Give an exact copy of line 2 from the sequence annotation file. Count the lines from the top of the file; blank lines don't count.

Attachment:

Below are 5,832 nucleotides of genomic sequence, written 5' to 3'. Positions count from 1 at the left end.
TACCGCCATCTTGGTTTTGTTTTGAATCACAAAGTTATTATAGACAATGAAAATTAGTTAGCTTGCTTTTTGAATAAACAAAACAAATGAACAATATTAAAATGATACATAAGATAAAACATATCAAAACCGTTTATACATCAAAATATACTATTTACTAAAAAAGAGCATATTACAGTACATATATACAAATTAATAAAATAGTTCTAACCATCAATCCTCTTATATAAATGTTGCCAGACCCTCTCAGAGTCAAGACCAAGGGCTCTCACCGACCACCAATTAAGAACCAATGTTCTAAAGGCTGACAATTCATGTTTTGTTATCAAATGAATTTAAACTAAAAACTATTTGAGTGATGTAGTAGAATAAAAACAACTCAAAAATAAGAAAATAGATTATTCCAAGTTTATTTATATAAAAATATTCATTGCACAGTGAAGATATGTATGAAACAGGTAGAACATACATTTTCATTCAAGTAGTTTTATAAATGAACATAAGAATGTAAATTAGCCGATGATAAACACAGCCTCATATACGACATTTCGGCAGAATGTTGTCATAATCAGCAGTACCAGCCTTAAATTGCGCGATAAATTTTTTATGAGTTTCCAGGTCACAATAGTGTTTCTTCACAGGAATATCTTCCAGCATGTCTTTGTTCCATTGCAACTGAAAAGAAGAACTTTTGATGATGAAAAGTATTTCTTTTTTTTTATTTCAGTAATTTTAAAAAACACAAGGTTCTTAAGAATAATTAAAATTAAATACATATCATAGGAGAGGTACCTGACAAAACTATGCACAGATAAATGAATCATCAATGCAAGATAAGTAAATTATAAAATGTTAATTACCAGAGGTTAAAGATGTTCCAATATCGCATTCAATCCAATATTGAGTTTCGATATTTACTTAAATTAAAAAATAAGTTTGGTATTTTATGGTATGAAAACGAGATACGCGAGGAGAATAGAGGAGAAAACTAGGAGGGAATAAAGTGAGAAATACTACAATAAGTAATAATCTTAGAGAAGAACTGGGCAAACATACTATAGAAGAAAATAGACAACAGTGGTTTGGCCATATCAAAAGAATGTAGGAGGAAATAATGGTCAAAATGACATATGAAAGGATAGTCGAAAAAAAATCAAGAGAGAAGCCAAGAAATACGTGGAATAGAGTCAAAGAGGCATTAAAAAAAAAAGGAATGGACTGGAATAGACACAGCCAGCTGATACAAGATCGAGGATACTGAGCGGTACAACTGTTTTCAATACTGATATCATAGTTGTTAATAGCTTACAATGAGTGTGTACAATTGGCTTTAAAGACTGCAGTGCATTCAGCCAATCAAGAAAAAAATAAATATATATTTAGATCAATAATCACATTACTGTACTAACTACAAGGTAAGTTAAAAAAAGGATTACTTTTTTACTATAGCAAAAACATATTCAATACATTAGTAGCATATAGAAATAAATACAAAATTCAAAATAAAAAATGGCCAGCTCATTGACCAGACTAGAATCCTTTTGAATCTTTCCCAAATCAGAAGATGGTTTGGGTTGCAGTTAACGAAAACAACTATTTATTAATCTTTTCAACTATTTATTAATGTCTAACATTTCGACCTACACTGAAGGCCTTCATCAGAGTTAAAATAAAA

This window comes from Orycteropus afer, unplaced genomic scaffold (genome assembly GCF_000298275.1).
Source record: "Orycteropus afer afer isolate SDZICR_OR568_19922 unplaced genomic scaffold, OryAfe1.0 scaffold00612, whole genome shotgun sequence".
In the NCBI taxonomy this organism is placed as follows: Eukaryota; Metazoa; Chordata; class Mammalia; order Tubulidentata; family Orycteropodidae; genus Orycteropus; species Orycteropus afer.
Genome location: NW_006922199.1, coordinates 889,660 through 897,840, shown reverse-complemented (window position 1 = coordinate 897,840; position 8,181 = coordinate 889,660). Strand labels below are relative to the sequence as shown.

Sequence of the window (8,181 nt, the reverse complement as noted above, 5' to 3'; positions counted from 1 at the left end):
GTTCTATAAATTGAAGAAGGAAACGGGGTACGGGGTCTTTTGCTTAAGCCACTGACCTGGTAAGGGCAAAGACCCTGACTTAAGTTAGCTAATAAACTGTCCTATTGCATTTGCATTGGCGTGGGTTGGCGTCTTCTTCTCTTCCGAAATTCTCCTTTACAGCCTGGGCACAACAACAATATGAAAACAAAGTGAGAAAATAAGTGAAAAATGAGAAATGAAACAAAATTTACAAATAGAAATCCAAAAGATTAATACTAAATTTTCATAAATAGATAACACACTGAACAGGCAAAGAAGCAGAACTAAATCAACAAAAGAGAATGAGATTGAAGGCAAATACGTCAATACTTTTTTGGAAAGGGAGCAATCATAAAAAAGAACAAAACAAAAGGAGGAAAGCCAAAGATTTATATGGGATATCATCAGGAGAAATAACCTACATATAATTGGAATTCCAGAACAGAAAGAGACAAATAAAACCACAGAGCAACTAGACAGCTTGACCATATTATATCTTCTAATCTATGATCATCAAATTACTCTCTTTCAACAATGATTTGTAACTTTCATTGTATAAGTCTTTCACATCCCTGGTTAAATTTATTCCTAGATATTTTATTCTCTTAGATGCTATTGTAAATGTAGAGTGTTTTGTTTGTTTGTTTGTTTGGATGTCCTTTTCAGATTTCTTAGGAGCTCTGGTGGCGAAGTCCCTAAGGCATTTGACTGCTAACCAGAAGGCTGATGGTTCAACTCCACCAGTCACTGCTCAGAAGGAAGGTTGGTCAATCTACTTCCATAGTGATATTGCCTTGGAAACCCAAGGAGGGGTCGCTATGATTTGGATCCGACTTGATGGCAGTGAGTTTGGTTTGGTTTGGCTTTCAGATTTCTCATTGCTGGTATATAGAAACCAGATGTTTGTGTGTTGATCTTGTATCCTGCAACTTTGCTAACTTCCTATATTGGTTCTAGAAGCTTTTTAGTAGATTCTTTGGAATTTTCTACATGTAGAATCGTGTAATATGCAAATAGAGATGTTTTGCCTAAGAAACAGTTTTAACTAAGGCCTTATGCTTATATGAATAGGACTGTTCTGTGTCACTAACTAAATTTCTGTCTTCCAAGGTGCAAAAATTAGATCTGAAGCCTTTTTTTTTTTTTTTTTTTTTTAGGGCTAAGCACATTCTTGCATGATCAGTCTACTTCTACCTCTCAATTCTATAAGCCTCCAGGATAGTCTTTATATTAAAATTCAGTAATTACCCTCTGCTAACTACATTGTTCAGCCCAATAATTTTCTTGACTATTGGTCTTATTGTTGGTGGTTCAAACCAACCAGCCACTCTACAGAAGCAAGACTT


TACCGCCATCTTGGTTTTGTTTTGAATCACAAAGTTATTATAGACAATGAAAATTAGTTAGCTTGCTTTTTGAATAAACAAAACAAATGAACAATATTAAAATGATACATAAGATAAAACATATCAAAACCGTTTATACATCAAAATATACTATTTACTAAAAAAGAGCATATTACAGTACATATATACAAATTAATAAAATAGTTCTAACCATCAATCCTCTTATATAAATGTTGCCAGACCCTCTCAGAGTCAAGACCAAGGGCTCTCACCGACCACCAATTAAGAACCAATGTTCTAAAGGCTGACAATTCATGTTTTGTTATCAAATGAATTTAAACTAAAAACTATTTGAGTGATGTAGTAGAATAAAAACAACTCAAAAATAAGAAAATAGATTATTCCAAGTTTATTTATATAAAAATATTCATTGCACAGTGAAGATATGTATGAAACAGGTAGAACATACATTTTCATTCAAGTAGTTTTATAAATGAACATAAGAATGTAAATTAGCCGATGATAAACACAGCCTCATATACGACATTTCGGCAGAATGTTGTCATAATCAGCAGTACCAGCCTTAAATTGCGCGATAAATTTTTTATGAGTTTCCAGGTCACAATAGTGTTTCTTCACAGGAATATCTTCCAGCATGTCTTTGTTCCATTGCAACTGAAAAGAAGAACTTTTGATGATGAAAAGTATTTCTTTTTTTTTATTTCAGTAATTTTAAAAAACACAAGGTTCTTAAGAATAATTAAAATTAAATACATATCATAGGAGAGGTACCTGACAAAACTATGCACAGATAAATGAATCATCAATGCAAGATAAGTAAATTATAAAATGTTAATTACCAGAGGTTAAAGATGTTCCAATATCGCATTCAATCCAATATTGAGTTTCGATATTTACTTAAATTAAAAAATAAGTTTGGTATTTTATGGTATGAAAACGAGATACGCGAGGAGAATAGAGGAGAAAACTAGGAGGGAATAAAGTGAGAAATACTACAATAAGTAATAATCTTAGAGAAGAACTGGGCAAACATACTATAGAAGAAAATAGACAACAGTGGTTTGGCCATATCAAAAGAATGTAGGAGGAAATAATGGTCAAAATGACATATGAAAGGATAGTCGAAAAAAAATCAAGAGAGAAGCCAAGAAATACGTGGAATAGAGTCAAAGAGGCATTAAAAAAAAAAGGAATGGACTGGAATAGACACAGCCAGCTGATACAAGATCGAGGATACTGAGCGGTACAACTGTTTTCAATACTGATATCATAGTTGTTAATAGCTTACAATGAGTGTGTACAATTGGCTTTAAAGACTGCAGTGCATTCAGCCAATCAAGAAAAAAATAAATATATATTTAGATCAATAATCACATTACTGTACTAACTACAAGGTAAGTTAAAAAAAGGATTACTTTTTTACTATAGCAAAAACATATTCAATACATTAGTAGCATATAGAAATAAATACAAAATTCAAAATAAAAAATGGCCAGCTCATTGACCAGACTAGAATCCTTTTGAATCTTTCCCAAATCAGAAGATGGTTTGGGTTGCAGTTAACGAAAACAACTATTTATTAATCTTTTCAACTATTTATTAATGTCTAACATTTCGACCTACACTGAAGGCCTTCATCAGAGTTAAAATAAAA